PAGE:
Pregnant women forced to sleep on the floor at Rustenburg hospital
With hospital at capacity pregnant women forced to sleep on the floor this weekend at the Job Shimankana Tabane Hospital in Rustenburg.
COVID-19 patients continue to fill hospitals, especially those with already limited capacity. At the Job Shimankana Tabane Hospital in Rustenburg, as the COVID-19 ward filled, pregnant women were forced to sleep on the hospitals floor.
Heavily pregnant women who had tested positive for COVID-19 slept on a blanket on the cold floor, while others lay across hard benches in the hospitals corridor over the weekend of 9 April to 11 April. The women were supposed to be admitted to the COVID-19 ward, but the ward was already at capacity and they could not be placed in the normal maternity ward. A citizen took photos of the overcrowding and posted it to Facebook.
The provincial department visited the hospital to inspect the incident.
“As we all know, people who have tested positive for COVID-19 have to be isolated. This means that the pregnant women have to sleep in the COVID-maternity ward. Due to the COVID-maternity ward being full, this resulted in the incident that transpired over the weekend,” said Tebogo Lekgethwane, spokesperson for the department.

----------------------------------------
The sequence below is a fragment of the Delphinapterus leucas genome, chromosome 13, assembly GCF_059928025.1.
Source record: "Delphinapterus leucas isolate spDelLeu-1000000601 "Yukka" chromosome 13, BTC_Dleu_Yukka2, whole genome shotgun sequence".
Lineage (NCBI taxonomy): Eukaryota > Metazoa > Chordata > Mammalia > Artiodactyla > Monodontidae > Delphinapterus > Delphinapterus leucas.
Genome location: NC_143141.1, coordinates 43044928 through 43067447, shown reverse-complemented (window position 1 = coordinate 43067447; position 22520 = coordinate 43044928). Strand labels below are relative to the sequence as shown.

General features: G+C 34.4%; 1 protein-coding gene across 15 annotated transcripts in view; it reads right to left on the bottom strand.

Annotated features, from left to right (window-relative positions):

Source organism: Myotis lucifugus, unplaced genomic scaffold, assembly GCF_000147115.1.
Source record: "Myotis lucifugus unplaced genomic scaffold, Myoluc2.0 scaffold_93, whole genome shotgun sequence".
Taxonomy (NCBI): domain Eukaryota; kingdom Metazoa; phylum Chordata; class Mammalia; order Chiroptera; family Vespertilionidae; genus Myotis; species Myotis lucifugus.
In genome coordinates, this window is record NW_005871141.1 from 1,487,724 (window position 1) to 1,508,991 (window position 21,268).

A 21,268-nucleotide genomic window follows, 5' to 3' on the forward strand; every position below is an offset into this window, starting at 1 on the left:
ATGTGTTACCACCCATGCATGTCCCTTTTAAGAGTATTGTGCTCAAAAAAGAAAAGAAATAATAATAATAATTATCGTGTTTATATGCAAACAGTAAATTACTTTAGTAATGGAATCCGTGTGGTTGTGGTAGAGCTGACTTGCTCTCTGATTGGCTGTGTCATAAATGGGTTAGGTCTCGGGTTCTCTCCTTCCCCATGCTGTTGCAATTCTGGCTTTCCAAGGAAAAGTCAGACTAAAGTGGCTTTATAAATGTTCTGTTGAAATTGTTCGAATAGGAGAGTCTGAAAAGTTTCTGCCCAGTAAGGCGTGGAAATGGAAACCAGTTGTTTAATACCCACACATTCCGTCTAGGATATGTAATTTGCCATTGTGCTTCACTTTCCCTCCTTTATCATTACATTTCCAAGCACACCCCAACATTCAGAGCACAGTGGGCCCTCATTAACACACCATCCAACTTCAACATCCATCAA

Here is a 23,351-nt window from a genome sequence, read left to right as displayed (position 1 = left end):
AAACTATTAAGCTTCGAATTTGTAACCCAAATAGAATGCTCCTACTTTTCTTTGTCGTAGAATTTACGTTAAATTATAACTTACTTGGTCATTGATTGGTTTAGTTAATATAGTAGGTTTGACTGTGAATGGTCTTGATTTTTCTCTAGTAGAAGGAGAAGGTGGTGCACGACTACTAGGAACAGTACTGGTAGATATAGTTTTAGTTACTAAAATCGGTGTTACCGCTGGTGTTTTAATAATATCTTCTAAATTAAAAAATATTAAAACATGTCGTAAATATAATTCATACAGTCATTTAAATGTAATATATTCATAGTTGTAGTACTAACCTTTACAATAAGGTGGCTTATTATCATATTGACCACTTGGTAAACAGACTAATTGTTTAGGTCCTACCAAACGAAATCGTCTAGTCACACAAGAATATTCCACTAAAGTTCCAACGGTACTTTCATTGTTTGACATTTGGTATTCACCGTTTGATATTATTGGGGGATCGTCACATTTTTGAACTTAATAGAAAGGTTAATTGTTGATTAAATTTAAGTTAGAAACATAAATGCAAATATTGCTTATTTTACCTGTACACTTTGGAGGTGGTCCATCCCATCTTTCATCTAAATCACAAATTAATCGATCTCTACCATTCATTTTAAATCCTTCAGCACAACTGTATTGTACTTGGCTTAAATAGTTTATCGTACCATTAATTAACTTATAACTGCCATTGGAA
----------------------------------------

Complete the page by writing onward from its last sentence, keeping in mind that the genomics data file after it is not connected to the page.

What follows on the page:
“The biggest challenge at the facility is space to create more beds. Many of our hospitals are receiving more patients than their capacity. Rustenburg in particular needs another district hospital because of fast population growth in the area,” said Lekgethwane.
Finding solutions for strained facilities
As Rustenburg’s population has grown, the hospital has seen an increase of patients. The pandemic Lekgethwane says the department is doing all it can to ensure that patients receive adequate care. Earlier this month, Health MEC Madoda Sambatha introduced reclining seats at the hospital, which can be converted into beds.
“Though the hospital is receiving a lot of patients, there is always a plan in place to accommodate all of them and ensure they all receive health services,” said Lekgethwane.
The department says it has also partnered with the Royal Bafokeng administration and mining houses in the platinum belt to develop a tertiary hospital which could alleviate pressure on the Job Shimankana Tabane in the future.
At another hospital last year, Sambatha apologised to the families of patients who also forced to sleep on the floor for up to 16 hours at the Brits District Hospital. He admitted that the incident highlighted serious management challenges.
In 2018, the National Department of Health placed the North West Department of Health under administration due to corruption and maladministration.—Health-e News